The Method to the Madness: Donald Trump’s Ascent as Told by Those Who Were Hired, Fired, Inspired, and Inaugurated

Allen Salkin and Aaron Short. All Points, $28.99 (320p) ISBN 978-1-25-020280-2
In this entertaining oral history, reporters Salkin and Short ask readers to accept an unconventional conclusion: that Donald Trump’s rise to the presidency was “diligently” planned. A fixture on TV and in New York gossip columns, Trump had often floated the idea of running for president—but few ever took him seriously. In fact, the authors argue, Trump spent decades “puzzling out” politics, and waiting for the right “window of opportunity.” In 1999, Trump nearly challenged Pat Buchanan for the 2000 Reform Party nomination, an aborted effort that they say first showcased Trump’s raw political instincts (he branded Buchanan a “Hitler lover”). He also weighed a run for governor in New York in 2014. Trump’s window of opportunity finally opened with the 2016 election. Buoyed by his TV celebrity (“The Apprentice recast him for the masses”); the rise of alt-right media outlets (“misinformation spread more quickly”); plummeting trust in government; and, of course, Trump’s unique prowess on Twitter (“there’s nothing wishy-washy about Donald Trump”), the stars had finally aligned for Trump and his brand of tribal politics. Stitching together extracts from more than 100 sources, this is a rollicking, insightful look at the political crucible in which the Trump presidency was forged. (July)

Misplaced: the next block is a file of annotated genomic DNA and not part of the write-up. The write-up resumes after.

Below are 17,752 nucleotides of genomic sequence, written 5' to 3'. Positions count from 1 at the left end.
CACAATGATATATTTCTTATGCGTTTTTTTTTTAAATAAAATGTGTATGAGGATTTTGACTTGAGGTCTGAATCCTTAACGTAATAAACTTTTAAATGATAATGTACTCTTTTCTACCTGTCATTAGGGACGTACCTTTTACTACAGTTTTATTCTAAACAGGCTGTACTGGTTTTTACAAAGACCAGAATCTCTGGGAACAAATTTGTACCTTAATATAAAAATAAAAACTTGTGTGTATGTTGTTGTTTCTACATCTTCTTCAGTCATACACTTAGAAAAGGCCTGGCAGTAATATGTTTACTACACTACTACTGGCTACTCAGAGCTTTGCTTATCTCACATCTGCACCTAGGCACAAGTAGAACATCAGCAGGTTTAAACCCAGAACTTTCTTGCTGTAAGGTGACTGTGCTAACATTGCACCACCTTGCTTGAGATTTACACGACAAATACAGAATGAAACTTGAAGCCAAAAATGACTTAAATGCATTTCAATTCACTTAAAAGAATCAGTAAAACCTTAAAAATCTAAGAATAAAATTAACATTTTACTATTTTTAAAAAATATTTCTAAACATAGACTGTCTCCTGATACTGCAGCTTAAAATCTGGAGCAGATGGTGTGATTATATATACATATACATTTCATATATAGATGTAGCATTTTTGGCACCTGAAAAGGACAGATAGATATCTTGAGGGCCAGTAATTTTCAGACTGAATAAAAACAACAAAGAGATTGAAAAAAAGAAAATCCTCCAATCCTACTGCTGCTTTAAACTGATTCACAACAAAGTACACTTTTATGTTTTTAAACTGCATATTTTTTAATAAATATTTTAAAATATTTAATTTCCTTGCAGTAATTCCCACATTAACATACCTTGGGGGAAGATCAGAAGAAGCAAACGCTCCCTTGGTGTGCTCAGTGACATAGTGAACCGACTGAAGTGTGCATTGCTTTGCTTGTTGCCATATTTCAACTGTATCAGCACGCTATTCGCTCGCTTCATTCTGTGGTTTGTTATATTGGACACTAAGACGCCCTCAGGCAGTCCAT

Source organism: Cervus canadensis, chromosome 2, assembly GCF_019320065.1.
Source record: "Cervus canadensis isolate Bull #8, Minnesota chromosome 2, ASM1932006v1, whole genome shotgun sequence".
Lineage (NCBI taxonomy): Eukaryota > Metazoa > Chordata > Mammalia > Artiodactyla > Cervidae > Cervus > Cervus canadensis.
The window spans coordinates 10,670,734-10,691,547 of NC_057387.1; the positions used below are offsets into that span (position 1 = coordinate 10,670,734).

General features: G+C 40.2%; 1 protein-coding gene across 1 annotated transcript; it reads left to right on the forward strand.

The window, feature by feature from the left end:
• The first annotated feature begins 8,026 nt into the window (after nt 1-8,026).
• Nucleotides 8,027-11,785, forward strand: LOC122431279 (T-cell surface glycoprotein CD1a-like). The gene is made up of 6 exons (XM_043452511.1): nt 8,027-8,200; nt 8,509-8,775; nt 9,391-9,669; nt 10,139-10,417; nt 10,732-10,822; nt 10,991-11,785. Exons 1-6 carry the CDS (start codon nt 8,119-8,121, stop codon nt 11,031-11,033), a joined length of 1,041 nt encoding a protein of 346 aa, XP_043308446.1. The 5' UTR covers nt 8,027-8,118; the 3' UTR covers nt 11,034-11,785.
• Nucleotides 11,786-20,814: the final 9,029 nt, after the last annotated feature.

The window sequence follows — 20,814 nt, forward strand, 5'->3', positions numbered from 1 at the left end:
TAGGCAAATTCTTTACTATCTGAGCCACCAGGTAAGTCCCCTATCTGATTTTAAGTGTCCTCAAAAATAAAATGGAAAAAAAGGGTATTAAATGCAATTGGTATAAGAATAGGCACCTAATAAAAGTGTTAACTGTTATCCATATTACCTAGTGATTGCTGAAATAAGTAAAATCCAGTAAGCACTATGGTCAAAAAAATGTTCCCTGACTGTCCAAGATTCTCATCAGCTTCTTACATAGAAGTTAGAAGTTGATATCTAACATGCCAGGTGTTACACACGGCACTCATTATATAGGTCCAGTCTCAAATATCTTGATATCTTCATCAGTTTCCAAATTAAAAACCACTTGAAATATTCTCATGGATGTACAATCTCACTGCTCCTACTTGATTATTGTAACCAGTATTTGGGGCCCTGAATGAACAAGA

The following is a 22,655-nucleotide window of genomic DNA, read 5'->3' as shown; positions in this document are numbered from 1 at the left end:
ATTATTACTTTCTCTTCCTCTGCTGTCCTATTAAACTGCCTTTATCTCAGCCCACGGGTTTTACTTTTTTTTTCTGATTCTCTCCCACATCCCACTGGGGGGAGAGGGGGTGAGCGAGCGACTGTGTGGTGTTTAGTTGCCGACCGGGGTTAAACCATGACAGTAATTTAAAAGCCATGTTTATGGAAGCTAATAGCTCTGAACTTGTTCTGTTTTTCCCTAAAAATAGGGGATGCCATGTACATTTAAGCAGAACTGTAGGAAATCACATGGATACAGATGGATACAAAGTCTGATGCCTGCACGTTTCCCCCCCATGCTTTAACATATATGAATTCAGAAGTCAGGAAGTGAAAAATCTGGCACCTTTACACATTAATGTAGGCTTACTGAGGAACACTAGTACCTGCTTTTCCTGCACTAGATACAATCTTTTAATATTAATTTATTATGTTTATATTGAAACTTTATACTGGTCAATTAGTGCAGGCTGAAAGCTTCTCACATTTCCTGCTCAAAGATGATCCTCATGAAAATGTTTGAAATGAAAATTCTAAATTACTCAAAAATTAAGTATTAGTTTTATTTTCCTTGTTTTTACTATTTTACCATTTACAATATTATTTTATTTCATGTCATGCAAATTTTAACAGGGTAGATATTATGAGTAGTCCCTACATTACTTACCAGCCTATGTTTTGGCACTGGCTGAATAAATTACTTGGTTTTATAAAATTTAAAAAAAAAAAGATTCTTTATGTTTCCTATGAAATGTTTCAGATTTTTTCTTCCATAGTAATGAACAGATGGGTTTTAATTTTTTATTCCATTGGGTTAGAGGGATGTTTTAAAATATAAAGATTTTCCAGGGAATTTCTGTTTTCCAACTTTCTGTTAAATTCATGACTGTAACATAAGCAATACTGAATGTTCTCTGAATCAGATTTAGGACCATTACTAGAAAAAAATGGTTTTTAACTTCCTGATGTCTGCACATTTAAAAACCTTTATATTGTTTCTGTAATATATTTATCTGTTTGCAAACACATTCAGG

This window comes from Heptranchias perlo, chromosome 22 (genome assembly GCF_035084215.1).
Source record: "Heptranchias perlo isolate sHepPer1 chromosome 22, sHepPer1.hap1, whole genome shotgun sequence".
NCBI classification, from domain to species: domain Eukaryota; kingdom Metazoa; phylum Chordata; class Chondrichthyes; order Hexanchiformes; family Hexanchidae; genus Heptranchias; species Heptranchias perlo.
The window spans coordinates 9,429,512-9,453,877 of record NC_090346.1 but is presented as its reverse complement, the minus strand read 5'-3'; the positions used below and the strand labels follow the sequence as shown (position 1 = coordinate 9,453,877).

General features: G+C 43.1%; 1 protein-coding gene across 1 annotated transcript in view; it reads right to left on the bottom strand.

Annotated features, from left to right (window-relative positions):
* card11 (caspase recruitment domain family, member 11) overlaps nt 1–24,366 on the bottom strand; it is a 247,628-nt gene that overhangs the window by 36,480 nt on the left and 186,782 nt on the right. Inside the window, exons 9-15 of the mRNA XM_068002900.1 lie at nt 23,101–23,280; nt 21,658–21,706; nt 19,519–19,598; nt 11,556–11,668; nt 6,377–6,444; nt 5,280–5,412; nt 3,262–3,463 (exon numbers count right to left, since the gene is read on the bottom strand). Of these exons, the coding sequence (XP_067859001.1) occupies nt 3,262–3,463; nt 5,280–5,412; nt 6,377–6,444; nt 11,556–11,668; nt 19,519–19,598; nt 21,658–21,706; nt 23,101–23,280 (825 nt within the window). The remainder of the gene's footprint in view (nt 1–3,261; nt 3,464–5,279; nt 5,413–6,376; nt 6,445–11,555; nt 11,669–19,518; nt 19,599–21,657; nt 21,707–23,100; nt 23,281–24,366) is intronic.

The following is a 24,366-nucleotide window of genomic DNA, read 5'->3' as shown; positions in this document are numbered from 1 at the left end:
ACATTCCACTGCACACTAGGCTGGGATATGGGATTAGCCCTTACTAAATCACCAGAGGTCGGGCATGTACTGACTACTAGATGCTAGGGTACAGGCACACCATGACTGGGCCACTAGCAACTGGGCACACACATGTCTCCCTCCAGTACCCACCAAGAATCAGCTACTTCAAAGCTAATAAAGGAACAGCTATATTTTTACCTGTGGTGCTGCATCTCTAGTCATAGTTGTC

Reviewed on : 04/08/2019
Release date: 05/01/2019
Genre: Nonfiction
Compact Disc - 978-1-250-22353-1
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